Macroeconomic stabilization in the digital age: What should policy makers be aware of?

Macroeconomic stabilization in the digital age: What should policy makers be aware of?

The rise of the digital age has created challenges for policy makers around the globe in managing their economies. Early work on this issue by Cecchetti (2002) noted that macroeconomic management becomes more complex in an environment of digitalization given shifting trend productivity and difficulties in estimating potential output. For emerging economies, these policy challenges have been exacerbated by the emergence of the digital finance revolution in the aftermath of the global financial crisis (GFC), i.e., when many emerging market economies were experiencing large and volatile capital flows. Innovations related to payments systems, maturity transformation, and the allocation of capital can hinder macroeconomic stabilization to the extent that they disrupt the efficacy of policy tools used to manage the economy. This article provides an overview of the main issues facing policy makers in the digital age, which was also the topic of a recent ADBI-SKBI/SMU conference which brought together leading experts from academia, international organizations, think tanks and central banks.1 It discusses the following key areas: (1) the growth of digital finance and implications for systemic risk; (2) the changing landscape regarding capital flow developments in the digital age; and (3) new challenges faced by central banks and financial supervisors.

First, advances in digital finance have led to a shift in financial intermediation away from traditional banks, with large technology firms increasingly providing financial services over the past decade. In addition, the involvement of so-called non-banks in liquidity transformation and leveraged lending creates financial vulnerabilities at the systemic level, and opportunities for regulatory arbitrage (Bank for International Settlements, 2019). These vulnerabilities are amplified given the interconnectedness of non-banks with the traditional banking sector. As well as this, competition from the traditional banking sector for deposits and funding may lead to excessive risk-taking. Therefore, while the ongoing diffusion of digital finance into financial intermediation activity can spur economic activity and promote financial inclusion, there may be scope for rising financial fragility and systemic risk.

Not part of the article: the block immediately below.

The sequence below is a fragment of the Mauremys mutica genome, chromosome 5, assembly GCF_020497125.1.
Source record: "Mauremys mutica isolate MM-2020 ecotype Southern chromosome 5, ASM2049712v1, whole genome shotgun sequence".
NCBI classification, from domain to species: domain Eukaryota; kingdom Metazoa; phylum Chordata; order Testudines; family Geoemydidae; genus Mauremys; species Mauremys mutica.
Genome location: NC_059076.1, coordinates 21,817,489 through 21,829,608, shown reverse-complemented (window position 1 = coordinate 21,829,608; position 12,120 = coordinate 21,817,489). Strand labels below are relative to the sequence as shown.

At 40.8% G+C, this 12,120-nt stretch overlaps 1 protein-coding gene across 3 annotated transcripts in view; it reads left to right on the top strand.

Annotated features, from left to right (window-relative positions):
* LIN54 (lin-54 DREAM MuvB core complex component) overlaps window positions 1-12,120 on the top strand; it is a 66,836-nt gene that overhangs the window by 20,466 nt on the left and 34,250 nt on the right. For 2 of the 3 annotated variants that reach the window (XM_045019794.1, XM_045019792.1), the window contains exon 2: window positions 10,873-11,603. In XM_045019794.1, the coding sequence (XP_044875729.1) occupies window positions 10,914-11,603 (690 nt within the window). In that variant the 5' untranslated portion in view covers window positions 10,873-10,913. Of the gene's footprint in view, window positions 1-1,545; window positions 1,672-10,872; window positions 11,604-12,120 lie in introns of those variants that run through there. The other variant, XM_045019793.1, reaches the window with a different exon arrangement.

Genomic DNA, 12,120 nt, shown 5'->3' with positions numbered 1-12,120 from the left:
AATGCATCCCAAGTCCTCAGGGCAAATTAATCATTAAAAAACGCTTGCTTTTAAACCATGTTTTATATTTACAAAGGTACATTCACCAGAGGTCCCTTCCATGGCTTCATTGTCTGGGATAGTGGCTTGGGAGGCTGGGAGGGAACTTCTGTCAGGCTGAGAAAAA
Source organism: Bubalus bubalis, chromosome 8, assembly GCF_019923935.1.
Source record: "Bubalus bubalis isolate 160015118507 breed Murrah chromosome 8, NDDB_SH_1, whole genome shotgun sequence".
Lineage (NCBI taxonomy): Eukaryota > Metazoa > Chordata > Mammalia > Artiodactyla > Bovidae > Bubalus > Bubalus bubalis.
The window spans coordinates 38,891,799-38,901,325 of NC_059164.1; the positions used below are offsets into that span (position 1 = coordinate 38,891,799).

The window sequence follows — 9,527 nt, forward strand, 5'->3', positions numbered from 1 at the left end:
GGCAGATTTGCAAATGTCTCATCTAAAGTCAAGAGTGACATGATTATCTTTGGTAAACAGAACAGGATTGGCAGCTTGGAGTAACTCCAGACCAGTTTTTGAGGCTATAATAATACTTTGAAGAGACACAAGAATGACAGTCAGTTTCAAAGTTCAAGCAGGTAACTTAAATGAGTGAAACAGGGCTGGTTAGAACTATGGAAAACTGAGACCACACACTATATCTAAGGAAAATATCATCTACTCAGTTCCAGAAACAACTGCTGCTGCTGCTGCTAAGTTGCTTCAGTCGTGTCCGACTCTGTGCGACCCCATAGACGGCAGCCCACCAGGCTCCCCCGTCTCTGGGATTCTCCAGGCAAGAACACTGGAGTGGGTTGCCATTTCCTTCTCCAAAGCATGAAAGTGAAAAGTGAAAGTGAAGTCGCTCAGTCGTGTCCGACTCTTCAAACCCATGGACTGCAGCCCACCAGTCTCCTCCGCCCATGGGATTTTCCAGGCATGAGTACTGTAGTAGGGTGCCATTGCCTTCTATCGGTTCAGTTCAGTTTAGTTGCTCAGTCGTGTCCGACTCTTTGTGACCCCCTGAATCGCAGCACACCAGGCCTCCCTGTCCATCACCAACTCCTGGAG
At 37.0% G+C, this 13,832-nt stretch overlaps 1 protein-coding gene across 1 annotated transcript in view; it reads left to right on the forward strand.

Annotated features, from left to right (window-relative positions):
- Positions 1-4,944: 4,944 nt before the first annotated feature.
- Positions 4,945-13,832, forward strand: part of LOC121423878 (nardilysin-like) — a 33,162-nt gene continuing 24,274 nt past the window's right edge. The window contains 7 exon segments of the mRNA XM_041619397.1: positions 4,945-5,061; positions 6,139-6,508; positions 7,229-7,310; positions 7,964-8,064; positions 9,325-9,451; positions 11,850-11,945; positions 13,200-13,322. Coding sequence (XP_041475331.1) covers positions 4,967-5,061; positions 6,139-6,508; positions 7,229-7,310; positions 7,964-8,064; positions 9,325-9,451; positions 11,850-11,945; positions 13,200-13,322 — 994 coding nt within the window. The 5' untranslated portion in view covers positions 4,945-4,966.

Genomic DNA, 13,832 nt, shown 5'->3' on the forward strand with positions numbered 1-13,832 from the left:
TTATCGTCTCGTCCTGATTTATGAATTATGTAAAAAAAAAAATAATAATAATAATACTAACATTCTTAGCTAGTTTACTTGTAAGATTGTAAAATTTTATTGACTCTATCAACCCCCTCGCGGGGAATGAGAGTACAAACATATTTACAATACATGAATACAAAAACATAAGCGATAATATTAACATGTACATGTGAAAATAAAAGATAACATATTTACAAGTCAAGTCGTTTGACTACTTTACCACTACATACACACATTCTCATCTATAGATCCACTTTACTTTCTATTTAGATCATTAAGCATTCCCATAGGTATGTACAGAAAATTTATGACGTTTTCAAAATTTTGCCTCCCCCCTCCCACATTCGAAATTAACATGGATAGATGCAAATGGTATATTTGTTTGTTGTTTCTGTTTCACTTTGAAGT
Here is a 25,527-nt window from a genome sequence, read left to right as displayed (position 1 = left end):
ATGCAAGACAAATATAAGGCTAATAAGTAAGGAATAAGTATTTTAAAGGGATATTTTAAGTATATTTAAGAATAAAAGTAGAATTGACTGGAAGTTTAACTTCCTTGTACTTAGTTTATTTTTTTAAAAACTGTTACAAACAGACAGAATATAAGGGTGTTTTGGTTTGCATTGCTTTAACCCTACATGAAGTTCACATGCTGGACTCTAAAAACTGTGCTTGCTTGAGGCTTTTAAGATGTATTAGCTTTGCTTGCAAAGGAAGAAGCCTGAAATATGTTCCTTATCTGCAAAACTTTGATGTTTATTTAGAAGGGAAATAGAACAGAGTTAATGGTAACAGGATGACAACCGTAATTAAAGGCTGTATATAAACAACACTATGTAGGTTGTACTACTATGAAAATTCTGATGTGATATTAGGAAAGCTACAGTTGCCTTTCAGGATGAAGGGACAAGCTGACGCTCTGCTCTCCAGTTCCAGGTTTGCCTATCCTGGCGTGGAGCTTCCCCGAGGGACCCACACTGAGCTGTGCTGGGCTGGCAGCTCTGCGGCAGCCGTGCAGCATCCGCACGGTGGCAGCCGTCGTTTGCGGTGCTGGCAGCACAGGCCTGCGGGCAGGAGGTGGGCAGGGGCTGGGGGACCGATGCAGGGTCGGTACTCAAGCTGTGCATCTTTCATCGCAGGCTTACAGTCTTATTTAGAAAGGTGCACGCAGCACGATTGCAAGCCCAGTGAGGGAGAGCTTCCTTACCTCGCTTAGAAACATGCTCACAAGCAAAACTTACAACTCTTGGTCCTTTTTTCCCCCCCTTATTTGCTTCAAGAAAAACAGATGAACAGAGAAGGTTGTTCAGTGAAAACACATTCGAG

Second, emerging market economies have had to deal with large and volatile capital flows in the post-GFC period. While these flows can have substantial benefits for economies in terms of growth and development, they can also pose risks to macroeconomic stability if not properly managed (European Central Bank, 2016). Where capital inflows lead to increases in the volatility of domestic consumption, currency and maturity mismatches, as well as boom/bust cycles in asset prices, achieving macroeconomic stability can be fraught with difficulty. In such an environment, new approaches to capital flow management and improving resilience to capital flow shocks become ever more important. The onset and growth of fintech and its implications for cross-border capital flows is an issue warranting consideration in this context. On the one hand, reductions in cross-border transaction costs via digital platforms have helped to improve the efficiency of global value chains (McKinsey Global Institute, 2019). However, the expansion in cross-border capital flow channels in the digital age places additional challenges on authorities in emerging markets in managing capital flows, with potentially greater exposure to monetary policy spillovers and negative externalities (Prasad, 2018).